With foaling season upon us I thought it would be good to give everyone a refresher on what to expect when your mare is expecting. Whether you bred your mare last year, purchased a pregnant mare, or rescued a pregnant mare. You will all be anxiously waiting and watching for the time when she will foal. This can be exciting and frustrating all at the same time. It is also important to know what is normal and what is abnormal in the foaling process, and when to call your veterinarian, and when not to call your veterinarian. Many of you will stay up for weeks on end every night waiting for this wonderful event only to miss it because at 3am you had to go into the house for a cup of coffee. Some of you will witness this event first hand and be amazed at the process the mare goes through. Either way our goal is to have a healthy foal and mare. Although there are many things that can go wrong during foaling, you will find that nature usually gets it right. The following article explains and describes the normal process of foaling. If you know what normal should be, it will help you to identify when there is a problem and when you should call your veterinarian for assistance.
Read the article below to better prepare for a safe & successful foal deliver:
The horses can be so lame that owners will think that the horse may have a fracture. Hoof abscesses are very painful for the horse. It would be like having a blood blister under your toe nail, and then having to walk around on it. Some causes of abscesses may be due to a lack of cleaning out the foot in a muddy environment, overgrown sole trapping debris, a newly trimmed foot which leaves the foot more open to packing in bacteria from the environment, nail holes from shoes which weaken the hoof wall, or foot injuries such as bruising. Hoof abscesses are usually easily treated and heal quickly. Once the abscess is located and drained the horse feels immediate relief. However there are some abscesses that may be deep in the foot and cannot be opened up immediately. These may take time soaking the foot, and possibly poultice for up to 2 weeks. Please see the article below for a more in-depth look at hoof abscesses and how you can recognize, treat, and prevent them.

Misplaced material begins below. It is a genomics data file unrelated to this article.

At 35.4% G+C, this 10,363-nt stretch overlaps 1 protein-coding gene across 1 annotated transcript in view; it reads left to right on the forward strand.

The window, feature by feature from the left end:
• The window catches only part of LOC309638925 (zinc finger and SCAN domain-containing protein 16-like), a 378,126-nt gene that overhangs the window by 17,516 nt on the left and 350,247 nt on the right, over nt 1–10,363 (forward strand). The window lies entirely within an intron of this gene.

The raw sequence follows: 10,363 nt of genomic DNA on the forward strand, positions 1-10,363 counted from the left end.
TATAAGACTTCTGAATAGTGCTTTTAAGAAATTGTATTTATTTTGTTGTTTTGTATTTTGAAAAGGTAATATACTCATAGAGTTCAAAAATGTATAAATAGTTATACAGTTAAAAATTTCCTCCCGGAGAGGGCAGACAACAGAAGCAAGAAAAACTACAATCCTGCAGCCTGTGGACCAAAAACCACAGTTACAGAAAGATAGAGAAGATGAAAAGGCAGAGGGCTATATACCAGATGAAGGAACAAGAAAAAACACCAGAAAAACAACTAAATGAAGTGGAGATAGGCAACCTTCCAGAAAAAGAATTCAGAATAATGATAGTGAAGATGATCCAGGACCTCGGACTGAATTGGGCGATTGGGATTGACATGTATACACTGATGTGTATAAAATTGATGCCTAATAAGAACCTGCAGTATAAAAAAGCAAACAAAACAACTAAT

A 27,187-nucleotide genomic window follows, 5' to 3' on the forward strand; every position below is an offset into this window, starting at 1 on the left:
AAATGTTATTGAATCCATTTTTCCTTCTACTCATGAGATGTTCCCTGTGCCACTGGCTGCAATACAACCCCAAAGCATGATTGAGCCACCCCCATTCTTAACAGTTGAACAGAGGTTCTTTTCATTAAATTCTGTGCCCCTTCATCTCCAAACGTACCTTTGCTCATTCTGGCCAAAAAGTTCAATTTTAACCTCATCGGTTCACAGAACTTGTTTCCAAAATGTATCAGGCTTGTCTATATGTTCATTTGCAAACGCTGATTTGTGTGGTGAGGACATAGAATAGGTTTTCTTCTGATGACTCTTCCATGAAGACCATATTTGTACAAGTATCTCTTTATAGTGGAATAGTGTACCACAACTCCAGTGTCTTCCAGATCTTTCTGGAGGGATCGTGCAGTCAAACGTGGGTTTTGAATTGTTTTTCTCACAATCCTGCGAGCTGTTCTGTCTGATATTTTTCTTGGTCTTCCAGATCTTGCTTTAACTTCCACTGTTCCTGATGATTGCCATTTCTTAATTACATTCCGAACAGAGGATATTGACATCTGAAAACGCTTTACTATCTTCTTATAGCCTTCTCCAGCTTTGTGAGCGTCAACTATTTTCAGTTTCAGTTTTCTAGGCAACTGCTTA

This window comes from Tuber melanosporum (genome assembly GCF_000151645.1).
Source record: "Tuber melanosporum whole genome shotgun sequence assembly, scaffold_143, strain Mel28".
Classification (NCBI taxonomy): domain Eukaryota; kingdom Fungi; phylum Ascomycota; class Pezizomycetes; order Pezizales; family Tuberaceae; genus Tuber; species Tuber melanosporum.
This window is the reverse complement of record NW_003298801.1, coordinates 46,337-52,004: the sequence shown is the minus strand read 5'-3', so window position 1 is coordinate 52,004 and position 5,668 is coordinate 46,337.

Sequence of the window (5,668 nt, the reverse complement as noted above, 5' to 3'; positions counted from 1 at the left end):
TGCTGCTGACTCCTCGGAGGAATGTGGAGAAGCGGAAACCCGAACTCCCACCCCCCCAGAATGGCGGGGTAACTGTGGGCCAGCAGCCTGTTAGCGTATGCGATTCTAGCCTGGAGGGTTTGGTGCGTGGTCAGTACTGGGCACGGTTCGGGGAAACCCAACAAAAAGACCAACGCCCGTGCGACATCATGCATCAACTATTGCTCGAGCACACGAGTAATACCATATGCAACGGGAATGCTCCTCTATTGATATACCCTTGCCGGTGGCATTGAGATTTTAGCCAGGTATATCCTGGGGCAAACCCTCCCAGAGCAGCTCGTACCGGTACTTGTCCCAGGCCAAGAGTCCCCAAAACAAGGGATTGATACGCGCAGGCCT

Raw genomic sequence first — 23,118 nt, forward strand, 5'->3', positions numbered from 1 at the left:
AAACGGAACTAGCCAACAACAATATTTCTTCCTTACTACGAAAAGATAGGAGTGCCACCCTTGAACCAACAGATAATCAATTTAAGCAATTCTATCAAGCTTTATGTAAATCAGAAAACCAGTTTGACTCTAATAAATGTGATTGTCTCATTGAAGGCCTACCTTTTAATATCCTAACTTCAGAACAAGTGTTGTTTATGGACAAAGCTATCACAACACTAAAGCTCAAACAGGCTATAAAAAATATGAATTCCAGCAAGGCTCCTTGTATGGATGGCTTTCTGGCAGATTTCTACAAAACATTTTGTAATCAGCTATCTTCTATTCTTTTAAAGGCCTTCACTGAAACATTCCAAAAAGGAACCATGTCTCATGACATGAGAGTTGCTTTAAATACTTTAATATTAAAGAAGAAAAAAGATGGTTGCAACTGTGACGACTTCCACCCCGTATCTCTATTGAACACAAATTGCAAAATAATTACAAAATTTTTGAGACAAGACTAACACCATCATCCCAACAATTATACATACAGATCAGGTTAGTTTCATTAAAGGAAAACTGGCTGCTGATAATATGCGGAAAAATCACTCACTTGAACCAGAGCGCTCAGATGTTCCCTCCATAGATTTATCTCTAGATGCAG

It's getting cold outside and we are getting a lot of questions about when/if clients should blanket their horses. Horses with a full winter coat can regulate their temperature very well even in colder weather. Many people will body clip their horses in order to keep riding them during the winter months. They do this in order to keep them from overheating during work or coming out of work overly sweaty. If you choose to body clip your horse, they will need to be blanketed at warmer temperatures, compared to those horses with a full winter coat. The image below is a great general guideline for owners to follow (keep in mind that these are daytime temperatures, not overnight lows) Each horse is unique and may react to temperatures differently. If you have any concerns about your animal and its specific requirements (i.e. based on weight, age, or other medical concerns), call our office today so one of our Veterinarians can consult with your individually.
This year at Temecula Creek Equine, we are using the new Core EQ vaccine from Zoetis. This vaccine is the 4 way vaccine we have been using however it has the added benefit of including Rabies in the vaccine which is one of the core vaccines recommended by the AAEP.